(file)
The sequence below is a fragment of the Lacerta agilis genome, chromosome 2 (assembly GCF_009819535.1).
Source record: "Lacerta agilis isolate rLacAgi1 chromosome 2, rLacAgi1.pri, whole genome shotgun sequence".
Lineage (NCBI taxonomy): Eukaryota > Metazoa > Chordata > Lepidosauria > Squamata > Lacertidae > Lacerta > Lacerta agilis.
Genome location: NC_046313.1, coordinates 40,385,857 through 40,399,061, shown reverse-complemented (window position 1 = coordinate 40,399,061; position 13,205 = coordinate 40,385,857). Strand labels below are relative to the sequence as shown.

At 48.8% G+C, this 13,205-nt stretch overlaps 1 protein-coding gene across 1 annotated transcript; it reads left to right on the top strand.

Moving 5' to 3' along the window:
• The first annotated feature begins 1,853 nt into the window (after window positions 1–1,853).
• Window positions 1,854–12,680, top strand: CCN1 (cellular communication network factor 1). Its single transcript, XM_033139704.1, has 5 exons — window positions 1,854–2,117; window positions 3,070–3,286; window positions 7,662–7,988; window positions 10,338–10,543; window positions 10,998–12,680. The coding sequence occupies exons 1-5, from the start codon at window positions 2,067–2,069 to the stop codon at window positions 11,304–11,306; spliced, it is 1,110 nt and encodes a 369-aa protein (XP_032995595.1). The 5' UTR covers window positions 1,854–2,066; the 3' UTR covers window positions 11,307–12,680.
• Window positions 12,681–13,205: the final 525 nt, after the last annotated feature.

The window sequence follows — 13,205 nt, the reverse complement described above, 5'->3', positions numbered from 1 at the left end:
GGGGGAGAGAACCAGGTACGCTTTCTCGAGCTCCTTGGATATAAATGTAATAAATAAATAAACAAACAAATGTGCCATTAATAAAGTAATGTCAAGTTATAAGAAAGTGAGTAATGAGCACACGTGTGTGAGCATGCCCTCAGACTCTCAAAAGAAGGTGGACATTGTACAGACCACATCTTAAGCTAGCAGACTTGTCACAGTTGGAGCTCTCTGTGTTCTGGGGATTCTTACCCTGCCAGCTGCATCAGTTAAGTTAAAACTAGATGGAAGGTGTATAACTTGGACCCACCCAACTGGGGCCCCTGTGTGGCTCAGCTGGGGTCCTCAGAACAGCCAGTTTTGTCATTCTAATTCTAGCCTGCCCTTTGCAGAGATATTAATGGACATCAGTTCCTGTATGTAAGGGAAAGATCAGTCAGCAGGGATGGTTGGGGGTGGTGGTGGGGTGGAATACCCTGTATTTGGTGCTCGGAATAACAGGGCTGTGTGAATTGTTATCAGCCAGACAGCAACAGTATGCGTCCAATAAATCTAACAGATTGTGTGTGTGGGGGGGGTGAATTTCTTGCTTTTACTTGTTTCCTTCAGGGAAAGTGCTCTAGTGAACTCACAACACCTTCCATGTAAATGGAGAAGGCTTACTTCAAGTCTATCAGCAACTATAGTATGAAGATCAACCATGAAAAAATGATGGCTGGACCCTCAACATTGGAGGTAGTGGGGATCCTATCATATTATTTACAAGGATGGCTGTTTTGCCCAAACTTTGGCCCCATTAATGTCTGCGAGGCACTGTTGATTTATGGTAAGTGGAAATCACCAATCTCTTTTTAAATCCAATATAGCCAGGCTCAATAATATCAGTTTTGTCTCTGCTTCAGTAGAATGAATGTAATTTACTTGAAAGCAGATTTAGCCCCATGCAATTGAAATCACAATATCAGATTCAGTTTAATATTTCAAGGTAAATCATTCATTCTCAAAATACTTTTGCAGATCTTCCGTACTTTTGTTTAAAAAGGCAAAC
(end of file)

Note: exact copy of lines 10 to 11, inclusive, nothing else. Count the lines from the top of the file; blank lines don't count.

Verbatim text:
The window sequence follows — 13,205 nt, the reverse complement described above, 5'->3', positions numbered from 1 at the left end:
GGGGGAGAGAACCAGGTACGCTTTCTCGAGCTCCTTGGATATAAATGTAATAAATAAATAAACAAACAAATGTGCCATTAATAAAGTAATGTCAAGTTATAAGAAAGTGAGTAATGAGCACACGTGTGTGAGCATGCCCTCAGACTCTCAAAAGAAGGTGGACATTGTACAGACCACATCTTAAGCTAGCAGACTTGTCACAGTTGGAGCTCTCTGTGTTCTGGGGATTCTTACCCTGCCAGCTGCATCAGTTAAGTTAAAACTAGATGGAAGGTGTATAACTTGGACCCACCCAACTGGGGCCCCTGTGTGGCTCAGCTGGGGTCCTCAGAACAGCCAGTTTTGTCATTCTAATTCTAGCCTGCCCTTTGCAGAGATATTAATGGACATCAGTTCCTGTATGTAAGGGAAAGATCAGTCAGCAGGGATGGTTGGGGGTGGTGGTGGGGTGGAATACCCTGTATTTGGTGCTCGGAATAACAGGGCTGTGTGAATTGTTATCAGCCAGACAGCAACAGTATGCGTCCAATAAATCTAACAGATTGTGTGTGTGGGGGGGGTGAATTTCTTGCTTTTACTTGTTTCCTTCAGGGAAAGTGCTCTAGTGAACTCACAACACCTTCCATGTAAATGGAGAAGGCTTACTTCAAGTCTATCAGCAACTATAGTATGAAGATCAACCATGAAAAAATGATGGCTGGACCCTCAACATTGGAGGTAGTGGGGATCCTATCATATTATTTACAAGGATGGCTGTTTTGCCCAAACTTTGGCCCCATTAATGTCTGCGAGGCACTGTTGATTTATGGTAAGTGGAAATCACCAATCTCTTTTTAAATCCAATATAGCCAGGCTCAATAATATCAGTTTTGTCTCTGCTTCAGTAGAATGAATGTAATTTACTTGAAAGCAGATTTAGCCCCATGCAATTGAAATCACAATATCAGATTCAGTTTAATATTTCAAGGTAAATCATTCATTCTCAAAATACTTTTGCAGATCTTCCGTACTTTTGTTTAAAAAGGCAAAC